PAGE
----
- Yes on 8, a Project of California Renewal et al v. Bowen et al

Filing 219

REPLY by Department of Elections - City and County of San Francisco re 215 Opposition to Motion. (Givner, Jonathan)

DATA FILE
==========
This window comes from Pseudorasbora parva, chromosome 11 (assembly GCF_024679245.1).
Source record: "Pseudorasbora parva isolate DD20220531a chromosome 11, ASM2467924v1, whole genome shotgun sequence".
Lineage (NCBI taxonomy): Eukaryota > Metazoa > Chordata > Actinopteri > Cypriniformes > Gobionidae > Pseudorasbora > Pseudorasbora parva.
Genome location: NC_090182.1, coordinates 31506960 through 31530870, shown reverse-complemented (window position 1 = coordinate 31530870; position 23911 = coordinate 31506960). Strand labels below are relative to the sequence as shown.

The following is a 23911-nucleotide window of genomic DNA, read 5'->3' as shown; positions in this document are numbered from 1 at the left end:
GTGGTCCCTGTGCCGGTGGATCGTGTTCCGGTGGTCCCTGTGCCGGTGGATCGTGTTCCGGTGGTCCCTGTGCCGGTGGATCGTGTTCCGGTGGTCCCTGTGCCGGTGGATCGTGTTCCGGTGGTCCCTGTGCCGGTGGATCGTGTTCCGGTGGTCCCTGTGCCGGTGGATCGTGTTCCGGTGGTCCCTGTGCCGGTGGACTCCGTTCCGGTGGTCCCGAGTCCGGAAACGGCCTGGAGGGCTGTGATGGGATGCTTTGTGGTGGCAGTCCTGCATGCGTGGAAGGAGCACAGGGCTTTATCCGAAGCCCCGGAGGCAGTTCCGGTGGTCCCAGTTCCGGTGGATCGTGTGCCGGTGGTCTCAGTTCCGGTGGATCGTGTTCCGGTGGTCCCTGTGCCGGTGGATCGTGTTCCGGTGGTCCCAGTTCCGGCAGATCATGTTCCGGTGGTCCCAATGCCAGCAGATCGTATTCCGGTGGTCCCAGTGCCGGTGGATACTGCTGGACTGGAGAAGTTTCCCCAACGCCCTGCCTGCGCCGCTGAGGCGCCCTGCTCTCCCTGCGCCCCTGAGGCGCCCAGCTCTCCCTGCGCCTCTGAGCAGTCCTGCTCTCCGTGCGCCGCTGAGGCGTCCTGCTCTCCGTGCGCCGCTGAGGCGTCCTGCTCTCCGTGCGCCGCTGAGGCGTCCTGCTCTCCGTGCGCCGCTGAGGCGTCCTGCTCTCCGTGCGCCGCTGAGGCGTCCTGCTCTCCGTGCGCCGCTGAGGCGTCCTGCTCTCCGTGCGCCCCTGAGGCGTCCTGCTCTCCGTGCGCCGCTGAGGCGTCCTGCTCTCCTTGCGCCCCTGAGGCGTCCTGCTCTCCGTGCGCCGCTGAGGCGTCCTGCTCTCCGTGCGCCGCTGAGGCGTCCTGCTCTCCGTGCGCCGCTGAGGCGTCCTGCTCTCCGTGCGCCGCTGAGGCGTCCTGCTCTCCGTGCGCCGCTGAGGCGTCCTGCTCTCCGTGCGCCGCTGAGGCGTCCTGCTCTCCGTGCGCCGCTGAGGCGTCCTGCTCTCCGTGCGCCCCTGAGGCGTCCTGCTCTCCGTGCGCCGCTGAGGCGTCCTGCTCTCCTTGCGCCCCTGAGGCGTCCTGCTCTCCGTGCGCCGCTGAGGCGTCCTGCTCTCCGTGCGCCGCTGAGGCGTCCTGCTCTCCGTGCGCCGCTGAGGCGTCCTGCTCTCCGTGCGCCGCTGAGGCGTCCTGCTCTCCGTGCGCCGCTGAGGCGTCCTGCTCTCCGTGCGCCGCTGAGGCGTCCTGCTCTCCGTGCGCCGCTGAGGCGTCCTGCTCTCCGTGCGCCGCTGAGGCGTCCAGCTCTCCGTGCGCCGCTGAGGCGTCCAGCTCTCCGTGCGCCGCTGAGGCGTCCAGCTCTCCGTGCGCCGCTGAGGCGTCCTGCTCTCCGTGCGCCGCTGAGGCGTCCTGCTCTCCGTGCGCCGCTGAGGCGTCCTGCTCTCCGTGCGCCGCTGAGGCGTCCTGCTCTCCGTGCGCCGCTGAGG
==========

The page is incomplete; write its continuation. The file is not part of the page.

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1 2 3 4 5 6 7 8 9 10 11 12 13 14 15 16 17 18 19 20 21 22 23 24 25 26 27 28 DENNIS J. HERRERA, State Bar # 139669 City Attorney JON GIVNER, State Bar # 208000 MOLLIE LEE, State Bar # 251404 Deputy City Attorneys One Dr. Carlton B. Goodlett Place City Hall, Room 234 San Francisco, California 94102-4682 Telephone: (415) 554-4705 Facsimile: (415) 554-4745 E-Mail: Attorneys for Defendants Department of Elections - City and County of San Francisco and Dennis J. Herrera, City Attorney for the City and County of San Francisco (Additional Counsel on next page) UNITED STATES DISTRICT COURT EASTERN DISTRICT OF CALIFORNIA SACRAMENTO DIVISION, et al., Plaintiffs, vs. Debra Bowen, et al., Defendants. REPLY BRIEF IN SUPPORT OF MOTION TO MODIFY SCHEDULING ORDER TO EXTEND DEADLINES Case No. 2:09-CV-00058-MCE-DAD Reply in Support of Mot. to Modify Pretrial Scheduling Order; Case No. 2:09-CV-00058-MCE-DAD 1 n:\govlit\li2010\090774\00627517.doc 1 2 3 4 5 6 7 8 9 10 11 12 13 14 15 16 17 18 19 20 21 22 23 24 25 26 27 28 EDMUND G. BROWN JR., State Bar # 37100 Attorney General of California STEPHEN P. ACQUISTO, State Bar No. 172527 Supervising Deputy Attorney General ERIN V. PETH, State Bar No. 227850 Deputy Attorney General 1300 I Street, Suite 125 P. O. Box 944255 Sacramento, CA 94244-2550 Telephone: (916) 445-8226 Facsimile: (916) 324-5567 Counsel for Defendants Debra Bowen, California Secretary of State, and Edmund G. Brown, Jr., California Attorney General SCOTT HALLABRIN, State Bar # 76662 General Counsel LAWRENCE T. WOODLOCK, State Bar # 137676 Senior Commission Counsel Fair Political Practices Commission 428 J Street, Suite 620 Sacramento, CA 95814 Telephone: (916) 322-55660 Facsimile: (916) 327-2026 Counsel for Defendants Members of the Fair Political Practices Commission Reply in Support of Mot. to Modify Pretrial Scheduling Order; Case No. 2:09-CV-00058-MCE-DAD 2 n:\govlit\li2010\090774\00627517.doc 1 2 3 4 5 6 7 8 9 10 11 12 13 14 15 16 17 18 19 20 21 22 23 24 25 26 27 28 Plaintiffs' strategy during discovery in this matter has been simple don't respond, delay instead. Defendants served written discovery requests on October 30, 2009, with seven months remaining in the discovery period. At the time, Defendants anticipated that after reviewing the relevant documents produced by Defendants, they would have the chance to make informed decisions about whether to follow up with targeted depositions, bringing discovery to a reasonable close by May 2010. But for the next six months, Plaintiffs stonewalled. In November, Plaintiffs produced no documents and no privilege log in response to Defendants' requests. When Defendants pressed for a response, Plaintiffs offered to produce documents in February, but they did not in fact complete their responses until March 23, nearly five months after Defendants' requests. And those responses were so inadequate that Defendants have now filed a motion to compel. As Plaintiffs' dilatory strategy became clear, Defendants concluded that the only fruitful source of information might be depositions, but Plaintiffs have indicated that the few deponents Defendants named will not be available until late May. For these reasons, Defendants are seeking a brief extension of the non-expert discovery period and subsequent deadlines. In response to Defendants' motion, Plaintiffs make two arguments. First, they assert that there is no good cause for a 60-day extension of the discovery deadlines, claiming Defendants waited too long to serve written discovery and to notice depositions. But Defendants' discovery strategy was perfectly reasonable. They simply did not anticipate that their requests would be met with unresponsiveness and delay. Second, Plaintiffs assert that a 60-day extension is unwarranted because it would cause "potentially life-threatening" harm to their supporters. But Plaintiffs have offered absolutely no evidence of such harm and never have. I. There Is Good Cause To Modify The Scheduling Order Because Plaintiffs, Not Defendants, Caused The Delays That Necessitate An Extension. Plaintiffs first argue that the Court should not amend the scheduling order because Defendants sat on their hands for too long, but this attempt to shift the blame for their delays is unavailing. Defendants diligently sought discovery from Plaintiffs in this case, and those attempts were met with a brick wall. Reply in Support of Mot. to Modify Pretrial Scheduling Order; Case No. 2:09-CV-00058-MCE-DAD 3 n:\govlit\li2010\090774\00627517.doc 1 2 3 4 5 6 7 8 9 10 11 12 13 14 15 16 17 18 19 20 21 22 23 24 25 26 27 28 Plaintiffs accurately point out that Defendants did not serve written discovery requests until several months after the Court's May 2009 scheduling order. But the timing of Defendants' requests was reasonable for several reasons. First, Defendants served their requests in October, seven months before the close of non-expert discovery. At that time, that seven-month cushion seemed more than enough in light of the issues in the case, the small number of parties and the narrow time period during which Plaintiffs allegedly had suffered harm. It was hardly foreseeable that Plaintiffs would fail to produce a single responsive document for nearly four months, that they would not complete their production until late March, and that even then they would refuse to provide documents responsive to ten of Defendants' thirteen requests. Plaintiffs' suggestion that Defendants waited until the very last minute to pursue discovery is simply wrong. Second, contrary to Plaintiffs' assertions, Defendants did not simply do nothing for five months after the Court issued its scheduling order. In early June, Plaintiffs moved for summary judgment, and after full briefing on Defendants' subsequent motion under Federal Rule of Civil Procedure 56(f), the Court denied Plaintiffs' summary judgment motion on June 24. (Dkt. 189.) The parties subsequently negotiated a protective order to address Plaintiffs' concerns that public discovery responses could expose their supporters to harm. The parties filed that stipulation on July 13, and the Court issued the order on July 15. (Dkt. 191, 193.) Defendants did not serve discovery requests immediately after the July order, but the timing of Defendants' requests in October was far from the glaring delay that Plaintiffs characterize. Third, serving discovery requests in the fall made sense because Defendants expected that Plaintiffs would be able to produce all responsive records at that point. Plaintiffs are alleging that their supporters suffered threats, harassment or other harm as a result of the public disclosure of their contributions both before and after the passage of Proposition 8, and Defendants' discovery requests inquired about the extent and duration of the alleged harassment. Following State law, Plaintiffs filed "semi-annual" reports on January 31, 2009 disclosing contributions received in the final months of 2008, and filed additional reports on July 31, 2009 disclosing contributions received between January and June 2009. See Cal. Gov't Code 84200. It was entirely reasonable for Defendants to seek discovery regarding alleged post-election harassment after Plaintiffs' post-election filings because that Reply in Support of Mot. to Modify Pretrial Scheduling Order; Case No. 2:09-CV-00058-MCE-DAD 4 n:\govlit\li2010\090774\00627517.doc 1 2 3 4 5 6 7 8 9 10 11 12 13 14 15 16 17 18 19 20 21 22 23 24 25 26 27 28 is when any post-election harassment based on the public reports would have occurred. Defendants' discovery was designed to elicit a full record, not just an early one. Similarly, Defendants had good reason for waiting to notice depositions. From the start, Defendants chose to seek documentary discovery before noticing any depositions in this matter. In counsel's judgment, depositions of Plaintiffs' representatives would be far more useful if the Defendants already had documentary information on relevant topics, such as Plaintiffs' communications with or about Proposition 8 supporters who allegedly suffered harassment, Plaintiffs' fundraising communications, their organizational structure, and the impact of California's disclosure laws on their ability to attract donors. Without that information, Defendants could not accurately assess whether they would need to take depositions at all, who the deponents would be, what the topics of questioning would be, and whether any 30(b)(6) depositions would be needed. When Defendants served their initial requests in October 2009, they fully expected to have at least a few months to review Plaintiffs' responses and make those determinations about depositions. But as discussed above, Plaintiffs did not produce any documents until February and did not complete their half-hearted disclosures until late March. After reviewing the documents that were finally produced, Defendants chose to take a few targeted depositions and contacted Plaintiffs to arrange the dates. So while Defendants could have noticed depositions earlier in the year, the delay in doing so was caused by Plaintiffs' five-month drag in responding to written requests. And while it is true that Plaintiffs' counsel suggested in February that Brian Brown and Ron Prentice could be made available as deposition witnesses, they made that offer before producing a single document in response to Defendants' requests for production. Defendants can hardly be blamed for waiting to receive documents before deciding whether to take these depositions, what the subject of the depositions would be, and whether Brown and Prentice were even the right witnesses. II. Plaintiffs Will Not Suffer Any Prejudice As A Result Of The Proposed 60-Day Extension. Plaintiffs would suffer no harm from a short extension of the deadlines to allow Defendants to complete discovery. While Plaintiffs complain that the proposed extension would open them up to Reply in Support of Mot. to Modify Pretrial Scheduling Order; Case No. 2:09-CV-00058-MCE-DAD 5 n:\govlit\li2010\090774\00627517.doc 1 2 3 4 5 6 7 8 9 10 11 12 13 14 15 16 17 18 19 20 21 22 23 24 25 26 27 28 "two further months of potential threats, harassment and reprisals" and "potentially life-threatening" harms, they offer no evidence to support their hyperbolic claims. In denying Plaintiffs' motion for preliminary injunction earlier in this litigation, the Court concluded that Plaintiffs were simply unable to "garner support for" their argument that "the threat to Plaintiffs' First Amendment rights is so serious as to warrant an exception" to the State's disclosure laws. See Memorandum and Order, January 30, 2009 (Dkt. 88) at 45. Indeed, the Court noted that Plaintiffs had offered only "relatively minimal" proof of the type of harm they allege. Id. at 38. Nothing has changed. In discovery, Plaintiffs have produced no admissible evidence of harassment, threats or reprisals beyond the declarations they offered in support of their failed preliminary injunction motion. Their assertion of continuing harm is no more valid now than it was when they filed that motion. Indeed, it is far less so because nearly a year and a half have passed since Proposition 8 was on the ballot, and the heat of the accompanying electoral debate has subsided. And Plaintiffs' suggestion that the alleged harm will increase with the approaching November 2010 election is a red herring because same-sex marriage rights will not even be on the ballot in that election.1 Rather than provide any evidentiary support for their claims that a 60-day extension would put lives at risk, Plaintiffs cite the Supreme Court's recent reference to their own amicus brief in Citizens United v. Federal Elections Commission. But a line of dicta expressing "concern" about Plaintiffs' counsel's allegations cannot make up for the dearth of factual evidence here.2 See Cal. Secretary of State website, Qualified Statewide Ballot Measures, available at (visited May 10, 2010). 2 To the extent Plaintiffs have suggested that the Supreme Court would conclude the harassment they allege is serious enough to raise First Amendment concerns, the Court's reaction to Plaintiffs' counsel in the recent argument in Doe v. Reed indicates otherwise. The plaintiffs in that litigation are seeking an order requiring the State of Washington to withhold the names of individuals who signed a referendum petition opposing same-sex marriage. At the argument on April 28, 2010, a number of Justices, led by Justice Scalia, expressed deep skepticism of the plaintiffs' argument that the identities of participants in the political process should not be disclosed because of the types of incidents that Plaintiffs allege here. See Doe v. Reed, No. 09-559, Transcript of Argument, April 28, 2010 (available at at 11-12 ("JUSTICE SCALIA: . . . [T]he fact is that running a democracy takes a certain amount of civic courage. And the First Amendment does not protect you from criticism or even nasty phone calls when you exercise your political rights to legislate, or to take part in the legislative process."), 28-29 ("JUSTICE SCALIA: . . .You know, you can't run a democracy this way, with everybody being afraid Reply in Support of Mot. to Modify Pretrial Scheduling n:\govlit\li2010\090774\00627517.doc 6 Order; Case No. 2:09-CV-00058-MCE-DAD 1 1 2 3 4 5 6 7 8 9 10 11 12 13 14 15 16 17 18 19 20 21 22 23 24 25 26 27 28 Plaintiffs' failure to offer any evidence to support their allegations is particularly ironic because, of course, the entire point of the instant motion is to obtain that evidence, if it exists. Defendants are simply trying to use the discovery process to determine whether Plaintiffs' allegations of threats and harassment in this litigation have any factual support. And by opposing Defendants' motion, Plaintiffs are attempting to evade their obligation to provide such evidence by arguing that the time it would take to do so would subject them to further heretofore unproven harassment. III. Conclusion Plaintiffs should not reap the benefits of their dilatory tactics. An extension of the discovery period would allow Defendants to obtain the information they sought almost seven months ago without harming any party. In that 60-day period, the assigned magistrate could decide the parties' discovery dispute, Defendants could receive and review the documents they requested in October, and Defendants could ask questions of the deponents that Plaintiffs could not make available during the current non-expert discovery period. The parties and the Court itself have a substantial interest in a full and complete factual record. For these reasons, Defendants request that the Court grant the motion to modify the pretrial scheduling order. Dated: May 10, 2010 By /s/Jonathan Givner JONATHAN GIVNER Attorney for Defendants Department of Elections City and County of San Francisco and Dennis J. Herrera of having his political positions known. . . . The threats [against referendum campaign manager] should be moved against vigorously, but just because there can be criminal activity doesn't mean that you -- you have to eliminate a procedure [allowing public access to the names of petition signers] that is otherwise perfectly reasonable."). Reply in Support of Mot. to Modify Pretrial Scheduling Order; Case No. 2:09-CV-00058-MCE-DAD 7 n:\govlit\li2010\090774\00627517.doc